The Sidney Morning Herald
Review: Prince’s Piano & A Microphone tour
By: George Palathingal (smh.com) – Feb 21, 2016
Opera House Concert Hall, February 20 (6.30pm show)
Obscenely talented … Prince teased and thrilled his Sydney audience. Photo: Nandy McLean
You’ve seen him play the guitar like Jimi Hendrix, dance like James Brown and, if you’re getting on a bit, do everything from shoot basketball hoops to (ahem) hump his microphone during his spectacular full-band shows.
What you probably haven’t seen is Prince, the last musical genius of his enigmatic, obscenely talented kind, sing to you while playing a piano for a couple of hours, brilliantly reinventing selections popular and otherwise from his vast catalogue and showing why he caused a national incident for music fans when this brief Australian tour was announced a mere three weeks ago.
Selections popular and otherwise? With the exception of Sign “O” the Times-era bootleg Joy in Repetition and the first of several heart-swelling instances of beloved tunes dancing into and out of each other – at this point Little Red Corvette and Dirty Mind – the first 20 minutes weren’t easy for everyone.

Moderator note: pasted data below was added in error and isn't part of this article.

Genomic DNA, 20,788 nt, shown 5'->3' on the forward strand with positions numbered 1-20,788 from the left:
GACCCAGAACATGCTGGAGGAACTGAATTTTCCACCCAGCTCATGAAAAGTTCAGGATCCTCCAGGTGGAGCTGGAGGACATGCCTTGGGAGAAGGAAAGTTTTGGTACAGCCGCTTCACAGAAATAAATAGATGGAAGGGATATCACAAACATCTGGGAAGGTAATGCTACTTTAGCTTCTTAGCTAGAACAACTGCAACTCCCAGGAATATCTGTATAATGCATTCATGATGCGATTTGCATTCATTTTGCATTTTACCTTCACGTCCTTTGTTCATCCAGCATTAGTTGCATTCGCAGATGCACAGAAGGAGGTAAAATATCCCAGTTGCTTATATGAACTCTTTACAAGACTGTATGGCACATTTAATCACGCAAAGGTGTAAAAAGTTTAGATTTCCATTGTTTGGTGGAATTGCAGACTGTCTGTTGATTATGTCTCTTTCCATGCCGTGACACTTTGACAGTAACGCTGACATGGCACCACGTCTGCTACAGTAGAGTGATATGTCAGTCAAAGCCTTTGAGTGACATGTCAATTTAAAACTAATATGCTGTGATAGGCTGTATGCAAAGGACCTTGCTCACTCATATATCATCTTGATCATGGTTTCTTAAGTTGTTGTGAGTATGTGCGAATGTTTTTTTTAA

As a (gulp) proto-Kanye of sorts, Prince had a period of making it difficult for any but the most hard-core fans to get hold of his music (you had to subscribe to his website for the privilege, for a while), alienating some and thus making this show’s early sojourns into relatively recent material testing.
But after he found his way into Strange Relationship, and then The Ballad of Dorothy Parker, the only complaints were about the songs he merely teased – a few bars of Condition of the Heart here, a few more of The Question of U there – rather than got properly stuck into. And even then it’s hard to explain the joy even those fleeting glimpses brought.
If the first 20 minutes felt mainly for him, the next hour and a half was emphatically for the audience. He’s a virtuoso on piano, to be sure, as adept at getting you on your feet to the irresistible funk of Girls & Boys (yes, on only a piano), as at playfully seducing you (How Come U Don’t Call Me Any More) or even just playing beautifully (Venus de Milo).
And then, of course, there were the encores: each demanding the question, “how do you top that?”, each effortlessly answering it. How do you follow Nothing Compares 2 U? How about with Raspberry Beret and Starfish & Coffee before a swift change of mind ditches Paisley Park for a version of Kiss you never imagined?
Think that’s it? Not when our maestro from Minneapolis – who has by now rechristened this room “Sydney-apolis” – feels inclined to play an emotionally charged Purple Rain (dedicated, as it was at one of the Melbourne shows, to his late, erstwhile muse Vanity).
It’s a truly special show, on an extraordinary tour.
Prince’s Piano & A Microphone tour continues at the State Theatre on Sunday at 6.30pm and at 10.30pm. Both shows are sold out.